Beaver

Now Trending: Boredom

Approximately two weeks ago when LSE announced that the university would be moving online due to COVID-19, questions began trending amongst LSE students:

1. Will my spring week and/or summer internship be cancelled?

*While frantically writing an email to HR to confirm that ______ is still on.*

2. Why is London still chilling?

*While continuing to frequent Mayfair night clubs.*

3. Where are you ‘corona fleeing’ to?

*While considering booking a vacation to the Caribbean for the next month because airplane prices really have gotten THAT cheap, even for a student budget.*

Jokes aside, the LSE community has now dispersed around the globe as the world comes to a standstill with quarantine measures rolling out almost as fast as we once spun that roll of toilet paper, back when we could still find it. I have definitely struggled in the past weeks to find the right balance between social media and productivity. I have been pushing myself to enter a quest for new ideas. However, between the time I spend trying to balance these two things, like other university students now at home, I have spent a lot of time with my family. 

I was on the phone with my grandmother the other day as I drove back from the most thrilling activity of my week: shopping at Costco. She had calculated that with her current stockpile of toilet paper, she and my grandfather would last exactly 38 more days. My dad decided that my grandmother, being his favorite mother-in-law – as if he had more than one – deserved to have a single piece of toilet paper mailed to her. The sticky note attached reads “more supplies will be shipped in September.” My grandparents will now last 38.2 days with toilet paper.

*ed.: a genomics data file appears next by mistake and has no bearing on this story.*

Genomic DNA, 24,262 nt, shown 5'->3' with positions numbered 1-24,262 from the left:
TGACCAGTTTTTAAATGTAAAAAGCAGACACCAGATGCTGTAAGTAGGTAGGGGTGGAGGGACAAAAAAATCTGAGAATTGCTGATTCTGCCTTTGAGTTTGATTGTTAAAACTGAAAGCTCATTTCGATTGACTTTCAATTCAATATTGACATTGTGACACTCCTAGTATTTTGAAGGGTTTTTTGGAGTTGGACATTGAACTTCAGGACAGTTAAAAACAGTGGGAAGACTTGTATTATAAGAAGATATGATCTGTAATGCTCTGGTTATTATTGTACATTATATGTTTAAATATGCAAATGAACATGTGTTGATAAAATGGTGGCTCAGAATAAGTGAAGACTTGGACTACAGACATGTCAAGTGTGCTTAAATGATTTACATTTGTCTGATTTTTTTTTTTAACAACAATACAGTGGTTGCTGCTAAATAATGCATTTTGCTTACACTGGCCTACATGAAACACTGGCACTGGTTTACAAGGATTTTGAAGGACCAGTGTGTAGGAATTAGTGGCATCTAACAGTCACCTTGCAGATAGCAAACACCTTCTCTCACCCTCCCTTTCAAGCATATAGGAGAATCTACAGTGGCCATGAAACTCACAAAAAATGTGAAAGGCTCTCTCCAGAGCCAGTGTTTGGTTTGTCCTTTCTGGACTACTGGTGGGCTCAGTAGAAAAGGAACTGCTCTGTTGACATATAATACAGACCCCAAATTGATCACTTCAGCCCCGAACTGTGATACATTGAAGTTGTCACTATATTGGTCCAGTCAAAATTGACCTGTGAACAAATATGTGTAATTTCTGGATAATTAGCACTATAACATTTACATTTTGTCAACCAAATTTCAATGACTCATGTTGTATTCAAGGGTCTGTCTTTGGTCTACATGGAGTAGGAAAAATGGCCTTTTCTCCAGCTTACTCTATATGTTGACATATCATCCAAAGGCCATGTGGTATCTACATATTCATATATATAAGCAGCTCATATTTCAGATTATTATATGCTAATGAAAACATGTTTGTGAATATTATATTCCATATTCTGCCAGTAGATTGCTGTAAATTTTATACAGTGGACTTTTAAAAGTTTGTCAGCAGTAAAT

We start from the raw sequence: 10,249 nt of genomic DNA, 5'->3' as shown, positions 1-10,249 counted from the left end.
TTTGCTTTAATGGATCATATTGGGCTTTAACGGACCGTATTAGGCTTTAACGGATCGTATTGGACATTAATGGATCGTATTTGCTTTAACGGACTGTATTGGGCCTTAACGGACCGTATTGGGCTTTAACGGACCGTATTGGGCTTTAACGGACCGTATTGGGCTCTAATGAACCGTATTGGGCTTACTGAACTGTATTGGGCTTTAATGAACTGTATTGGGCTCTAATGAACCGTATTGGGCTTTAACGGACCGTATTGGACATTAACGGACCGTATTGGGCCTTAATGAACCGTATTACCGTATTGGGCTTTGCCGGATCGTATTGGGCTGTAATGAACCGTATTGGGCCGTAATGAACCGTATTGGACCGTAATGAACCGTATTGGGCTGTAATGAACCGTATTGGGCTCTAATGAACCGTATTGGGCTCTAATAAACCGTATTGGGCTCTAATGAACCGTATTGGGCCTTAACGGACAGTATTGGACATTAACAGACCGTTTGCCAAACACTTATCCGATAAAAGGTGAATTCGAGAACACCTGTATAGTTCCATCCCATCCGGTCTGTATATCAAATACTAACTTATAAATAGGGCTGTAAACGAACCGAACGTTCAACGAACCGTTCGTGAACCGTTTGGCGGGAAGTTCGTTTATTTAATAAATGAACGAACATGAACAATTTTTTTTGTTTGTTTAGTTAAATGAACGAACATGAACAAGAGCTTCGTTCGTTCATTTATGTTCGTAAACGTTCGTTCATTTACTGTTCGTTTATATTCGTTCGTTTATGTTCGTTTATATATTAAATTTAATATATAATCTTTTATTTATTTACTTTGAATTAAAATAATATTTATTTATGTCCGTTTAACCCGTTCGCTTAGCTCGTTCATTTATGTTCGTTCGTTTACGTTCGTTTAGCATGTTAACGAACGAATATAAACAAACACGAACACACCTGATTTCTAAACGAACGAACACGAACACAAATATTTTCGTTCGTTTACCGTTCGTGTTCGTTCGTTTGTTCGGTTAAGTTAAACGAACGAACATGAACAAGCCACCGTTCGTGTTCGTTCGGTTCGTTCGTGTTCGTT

Apart from looking forward to grocery shopping – my most exciting outing of the week – I have been spending an exorbitant amount of time on Houseparty. Much like a real party, I have been finding myself speaking to people that I would normally only talk to after downing two – no, three – strong drinks. Much like a real party, we both pretend it never happened the next day.

This week I got so bored that I had time to think about self-improvement. I challenged myself to not touch my phone for the week: people can reach me through email and email only… and LinkedIn. Without my phone serving as constant entertainment, I have had to search for some new hobbies. I started playing the piano again – by playing again I mean hitting half of the keys of the only song I can remember – and pushing myself to read more than I normally do.

Yesterday, I came across an article by the BBC that talked about the silver lining to “an upside-down world.” I wanted to share its discussion of ‘reversal techniques’ with a friend, so I emailed her. Reversal techniques are a type of exercise entrepreneurs often use to come up with new ideas. The exercise goes as follows. You take a given assumption associated with something and flip it. The example in the article references Uber. Previously, “taxi companies own cars” was essential for a company to operate in the industry. Now, we all accept that taxi companies do not need to own cars.

My dare to you, and to myself, for this period of quarantine, is to think about and discuss not people and events, but ideas. We all have good ideas inside of us and it just takes a good dose of boredom and a dash of motivation to get them out. 

Don’t let yours go to waste.

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